Alexander Vounisios has always been drawn to people, and stories. So when he happened upon the Spirit of Hellenism Awards in a copy of Neos Kosmos, he jumped at the chance to interview a senior member of the Greek Australian community.

The competition, run by Hellenism Victoria for the second year in a row, is open to young people aged 15 to 25, and all about bridging the divide from one generation and the next by encouraging young people to find out about the contributions made to Australian society by Greek migrants, and subsequently connect with their cultural heritage.

Unlike many other entrants who saw it as an opportunity to delve deeper into the lives of their grandparents, Vounisios opted to interview a volunteer at Fronditha Care, which brought him into the life of Anastasios Bardakos.

Having migrated to Australia in the late 60s from the Peloponnese, it was a visit to see his mother-in-law, a resident of Fronditha some 18 years ago, that set off his trajectory to devoting his life to volunteering, and he has been awarded by Aged & Community Services Australia Victoria. On a first name basis with 120 residents, Bardakos established Thursday gatherings, which sees the elderly come together in a kafenio setting with backgammon, mezze, wine, and discussions on politics.

“It was very interesting to sit down with an individual, and just hear what he had to say; how he reached this point in his life where he dedicates so much now to Fronditha,” said 20-year-old Vounisios, who found himself in awe of Bardakos’ dedication.

“His magnetism draws people towards him, and his gentle personality; he’s caring and warm-hearted. It got me thinking, I’d like to be like this person – I think everyone should aspire to be like him and do some volunteering, whether it’s recognised or unrecognised.”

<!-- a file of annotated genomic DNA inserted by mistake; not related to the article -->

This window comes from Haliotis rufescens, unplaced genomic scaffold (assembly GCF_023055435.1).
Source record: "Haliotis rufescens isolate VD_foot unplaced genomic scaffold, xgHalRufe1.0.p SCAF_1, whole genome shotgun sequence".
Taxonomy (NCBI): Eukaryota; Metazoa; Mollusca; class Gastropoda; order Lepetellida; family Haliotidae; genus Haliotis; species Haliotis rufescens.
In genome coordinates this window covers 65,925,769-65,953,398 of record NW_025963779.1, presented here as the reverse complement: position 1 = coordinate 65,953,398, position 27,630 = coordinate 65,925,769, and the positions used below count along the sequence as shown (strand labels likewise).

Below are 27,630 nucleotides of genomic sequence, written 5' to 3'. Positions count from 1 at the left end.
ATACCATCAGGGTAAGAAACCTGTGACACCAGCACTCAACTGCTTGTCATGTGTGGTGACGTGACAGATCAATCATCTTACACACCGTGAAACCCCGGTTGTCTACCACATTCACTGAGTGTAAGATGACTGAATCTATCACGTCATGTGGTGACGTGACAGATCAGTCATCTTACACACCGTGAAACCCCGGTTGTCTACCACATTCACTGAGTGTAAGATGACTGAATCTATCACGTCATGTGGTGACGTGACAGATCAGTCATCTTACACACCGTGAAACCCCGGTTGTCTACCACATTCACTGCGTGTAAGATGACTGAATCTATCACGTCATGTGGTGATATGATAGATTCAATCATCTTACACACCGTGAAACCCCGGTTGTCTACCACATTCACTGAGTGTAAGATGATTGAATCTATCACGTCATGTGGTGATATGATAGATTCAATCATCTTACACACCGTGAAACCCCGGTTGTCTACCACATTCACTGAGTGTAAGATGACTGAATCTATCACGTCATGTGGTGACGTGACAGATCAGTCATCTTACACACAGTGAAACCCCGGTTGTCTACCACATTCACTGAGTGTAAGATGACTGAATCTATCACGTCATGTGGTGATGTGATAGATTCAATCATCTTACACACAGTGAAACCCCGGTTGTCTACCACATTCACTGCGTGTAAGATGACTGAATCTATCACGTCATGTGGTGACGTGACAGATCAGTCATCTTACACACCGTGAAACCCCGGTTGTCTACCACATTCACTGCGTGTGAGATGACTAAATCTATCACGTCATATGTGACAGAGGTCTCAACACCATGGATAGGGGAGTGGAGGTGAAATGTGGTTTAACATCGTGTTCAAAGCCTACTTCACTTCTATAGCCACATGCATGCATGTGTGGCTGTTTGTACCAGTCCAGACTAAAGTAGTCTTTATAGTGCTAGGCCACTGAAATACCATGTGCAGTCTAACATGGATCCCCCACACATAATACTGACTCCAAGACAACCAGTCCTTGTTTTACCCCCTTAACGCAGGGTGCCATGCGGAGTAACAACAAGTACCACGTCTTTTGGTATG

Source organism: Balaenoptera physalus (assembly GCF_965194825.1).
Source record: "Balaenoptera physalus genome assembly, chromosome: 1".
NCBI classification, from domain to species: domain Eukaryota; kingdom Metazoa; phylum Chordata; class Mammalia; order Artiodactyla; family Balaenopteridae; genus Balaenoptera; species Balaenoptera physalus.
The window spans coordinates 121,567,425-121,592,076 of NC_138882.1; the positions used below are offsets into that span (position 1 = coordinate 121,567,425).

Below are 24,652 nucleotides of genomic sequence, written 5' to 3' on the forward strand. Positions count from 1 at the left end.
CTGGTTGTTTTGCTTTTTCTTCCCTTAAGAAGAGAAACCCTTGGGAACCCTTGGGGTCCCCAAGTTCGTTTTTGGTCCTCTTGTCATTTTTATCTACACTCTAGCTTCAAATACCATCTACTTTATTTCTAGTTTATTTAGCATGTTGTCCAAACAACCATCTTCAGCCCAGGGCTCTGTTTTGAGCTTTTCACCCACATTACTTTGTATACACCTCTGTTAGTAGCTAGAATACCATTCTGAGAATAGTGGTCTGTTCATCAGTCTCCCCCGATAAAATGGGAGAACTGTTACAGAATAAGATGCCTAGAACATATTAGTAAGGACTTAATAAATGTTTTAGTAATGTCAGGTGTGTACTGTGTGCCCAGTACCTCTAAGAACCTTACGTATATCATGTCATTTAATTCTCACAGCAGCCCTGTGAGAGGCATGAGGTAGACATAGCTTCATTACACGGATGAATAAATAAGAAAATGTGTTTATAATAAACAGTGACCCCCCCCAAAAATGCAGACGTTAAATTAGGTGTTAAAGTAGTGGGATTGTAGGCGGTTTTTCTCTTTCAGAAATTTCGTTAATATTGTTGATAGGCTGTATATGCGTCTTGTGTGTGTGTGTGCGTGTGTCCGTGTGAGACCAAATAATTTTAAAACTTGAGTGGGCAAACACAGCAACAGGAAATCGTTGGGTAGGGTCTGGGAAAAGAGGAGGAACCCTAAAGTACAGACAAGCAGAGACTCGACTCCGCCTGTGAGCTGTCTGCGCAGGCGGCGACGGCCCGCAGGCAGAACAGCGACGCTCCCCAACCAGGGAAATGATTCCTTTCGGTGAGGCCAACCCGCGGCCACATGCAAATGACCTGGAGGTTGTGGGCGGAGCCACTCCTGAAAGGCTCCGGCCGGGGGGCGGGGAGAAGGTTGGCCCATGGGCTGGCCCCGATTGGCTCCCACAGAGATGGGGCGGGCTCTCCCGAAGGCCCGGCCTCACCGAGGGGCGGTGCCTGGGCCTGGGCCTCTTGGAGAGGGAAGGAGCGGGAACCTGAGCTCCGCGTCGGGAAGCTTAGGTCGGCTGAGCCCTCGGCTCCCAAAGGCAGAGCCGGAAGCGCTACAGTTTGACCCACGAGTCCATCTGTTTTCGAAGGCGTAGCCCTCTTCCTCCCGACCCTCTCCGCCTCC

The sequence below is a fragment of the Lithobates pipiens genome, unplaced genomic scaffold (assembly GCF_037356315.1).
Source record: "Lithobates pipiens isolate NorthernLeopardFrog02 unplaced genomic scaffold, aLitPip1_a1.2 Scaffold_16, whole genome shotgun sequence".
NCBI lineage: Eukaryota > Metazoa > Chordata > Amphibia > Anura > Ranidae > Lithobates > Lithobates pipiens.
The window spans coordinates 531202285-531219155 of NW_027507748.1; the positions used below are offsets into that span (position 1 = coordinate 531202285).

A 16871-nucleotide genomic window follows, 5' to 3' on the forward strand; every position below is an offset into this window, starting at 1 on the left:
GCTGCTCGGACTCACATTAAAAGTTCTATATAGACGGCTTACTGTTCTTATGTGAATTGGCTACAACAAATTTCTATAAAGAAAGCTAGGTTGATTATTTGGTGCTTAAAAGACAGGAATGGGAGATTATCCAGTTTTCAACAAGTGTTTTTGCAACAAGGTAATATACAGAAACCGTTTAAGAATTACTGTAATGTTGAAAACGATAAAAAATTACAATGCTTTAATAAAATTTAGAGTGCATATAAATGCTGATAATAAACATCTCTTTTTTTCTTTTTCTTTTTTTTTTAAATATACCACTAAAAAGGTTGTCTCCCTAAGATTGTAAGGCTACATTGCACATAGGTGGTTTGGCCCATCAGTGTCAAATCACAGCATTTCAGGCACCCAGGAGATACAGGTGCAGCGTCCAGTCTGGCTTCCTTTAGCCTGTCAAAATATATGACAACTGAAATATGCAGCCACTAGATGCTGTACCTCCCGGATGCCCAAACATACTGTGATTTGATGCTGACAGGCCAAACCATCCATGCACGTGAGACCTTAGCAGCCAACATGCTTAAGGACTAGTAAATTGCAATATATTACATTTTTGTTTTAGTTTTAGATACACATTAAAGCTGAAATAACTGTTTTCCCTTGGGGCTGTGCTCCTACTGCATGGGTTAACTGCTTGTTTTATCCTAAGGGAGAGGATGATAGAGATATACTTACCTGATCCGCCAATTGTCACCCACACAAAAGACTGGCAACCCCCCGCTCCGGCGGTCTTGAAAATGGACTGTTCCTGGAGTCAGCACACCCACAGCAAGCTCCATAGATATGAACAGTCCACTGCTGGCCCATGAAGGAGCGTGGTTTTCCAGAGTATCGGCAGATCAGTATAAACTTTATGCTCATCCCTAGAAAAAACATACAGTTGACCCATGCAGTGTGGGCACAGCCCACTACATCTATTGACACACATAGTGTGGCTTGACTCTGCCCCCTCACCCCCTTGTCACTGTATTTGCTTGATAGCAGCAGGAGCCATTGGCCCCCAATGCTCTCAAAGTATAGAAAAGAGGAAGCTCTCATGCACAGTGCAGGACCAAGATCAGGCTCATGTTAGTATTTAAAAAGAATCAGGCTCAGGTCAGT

Vounisios submitted his winning entry in the form of a short story about Bardakos’ life, and opted to write it in Greek, not wanting to lose any of the sentiment through translation.

The child of a migrant father, who ventured to Australia from the village of Korinos in Northern Greece, Vounisios is familiar with the migration narrative, but says that it is something he has grown to fully appreciate as he matures.

(L-R) Alex Vounisios with Fronditha Care volunteer Anastasios Bardakos. Photo: Supplied

Now enrolled in science at the University of Melbourne, as he has learned to juggle study and work, and faced with the prospect of establishing a career, he says interviewing the volunteer couldn’t have come at a better time, reigniting his appreciation for the sacrifices made by the generations before him, who left behind all they knew, and thrust themselves into the unknown, with very little, if any, support behind them to establish a future for their families.

“I imagine being told now to go to the other side of the world, and not knowing the language or the people around you; it takes a lot of courage and persistence!” he enthused.
Doing the interview, he says he felt an unmistakable sense of pride for being Greek Australian, and hope.

“Here we have an individual that was uprooted from his home country and is contributing and benefiting the life of the Australian community. It made me realise that there’s still good people out there that are thinking of others. I feel like we’ve turned into a very capitalistic society; we’re all fixated on money, career, that a lot of us don’t take the time to do some volunteering work, to sit with someone and have a coffee to see how they’re actually doing. It really inspired me.”

Vounisios couldn’t speak highly enough of the experience, and encouraged anyone thinking of entering the competition in future. On a larger scale, he sees every entry as contributing to a vast collection of stories that shows and documents the Greek Australian way of life. But on a personal level, says the benefits exceeded his expectations.

“With the older generation there’s always something to learn; they’ve experienced a lot. You can’t learn everything from reading books, it’s more about gaining life experience and knowing what really happened.

“I view them as being very courageous, and heroes. It gives me fuel in life to succeed.”

* To read Alex’s wining entry, visit